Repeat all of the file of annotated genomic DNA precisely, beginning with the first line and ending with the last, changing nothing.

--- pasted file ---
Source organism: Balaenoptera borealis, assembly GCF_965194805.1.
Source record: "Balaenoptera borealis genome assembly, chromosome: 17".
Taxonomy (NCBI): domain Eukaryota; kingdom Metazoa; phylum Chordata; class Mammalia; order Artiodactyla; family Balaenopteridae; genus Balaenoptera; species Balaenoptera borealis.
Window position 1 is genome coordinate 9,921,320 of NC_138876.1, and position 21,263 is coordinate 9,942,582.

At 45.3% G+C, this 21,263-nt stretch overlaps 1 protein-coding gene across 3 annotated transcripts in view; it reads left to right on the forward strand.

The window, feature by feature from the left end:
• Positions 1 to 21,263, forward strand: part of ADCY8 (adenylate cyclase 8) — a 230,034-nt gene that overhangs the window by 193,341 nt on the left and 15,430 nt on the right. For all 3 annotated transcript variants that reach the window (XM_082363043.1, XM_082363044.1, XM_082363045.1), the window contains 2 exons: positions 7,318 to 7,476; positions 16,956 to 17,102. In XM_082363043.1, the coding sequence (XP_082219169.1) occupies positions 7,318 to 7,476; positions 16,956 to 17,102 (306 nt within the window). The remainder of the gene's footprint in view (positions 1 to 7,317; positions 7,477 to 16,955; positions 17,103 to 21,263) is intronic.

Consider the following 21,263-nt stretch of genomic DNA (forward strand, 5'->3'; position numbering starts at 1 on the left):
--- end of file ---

Source organism: Balaenoptera borealis, assembly GCF_965194805.1.
Source record: "Balaenoptera borealis genome assembly, chromosome: 17".
Taxonomy (NCBI): domain Eukaryota; kingdom Metazoa; phylum Chordata; class Mammalia; order Artiodactyla; family Balaenopteridae; genus Balaenoptera; species Balaenoptera borealis.
Window position 1 is genome coordinate 9,921,320 of NC_138876.1, and position 21,263 is coordinate 9,942,582.

At 45.3% G+C, this 21,263-nt stretch overlaps 1 protein-coding gene across 3 annotated transcripts in view; it reads left to right on the forward strand.

The window, feature by feature from the left end:
• Positions 1 to 21,263, forward strand: part of ADCY8 (adenylate cyclase 8) — a 230,034-nt gene that overhangs the window by 193,341 nt on the left and 15,430 nt on the right. For all 3 annotated transcript variants that reach the window (XM_082363043.1, XM_082363044.1, XM_082363045.1), the window contains 2 exons: positions 7,318 to 7,476; positions 16,956 to 17,102. In XM_082363043.1, the coding sequence (XP_082219169.1) occupies positions 7,318 to 7,476; positions 16,956 to 17,102 (306 nt within the window). The remainder of the gene's footprint in view (positions 1 to 7,317; positions 7,477 to 16,955; positions 17,103 to 21,263) is intronic.

Consider the following 21,263-nt stretch of genomic DNA (forward strand, 5'->3'; position numbering starts at 1 on the left):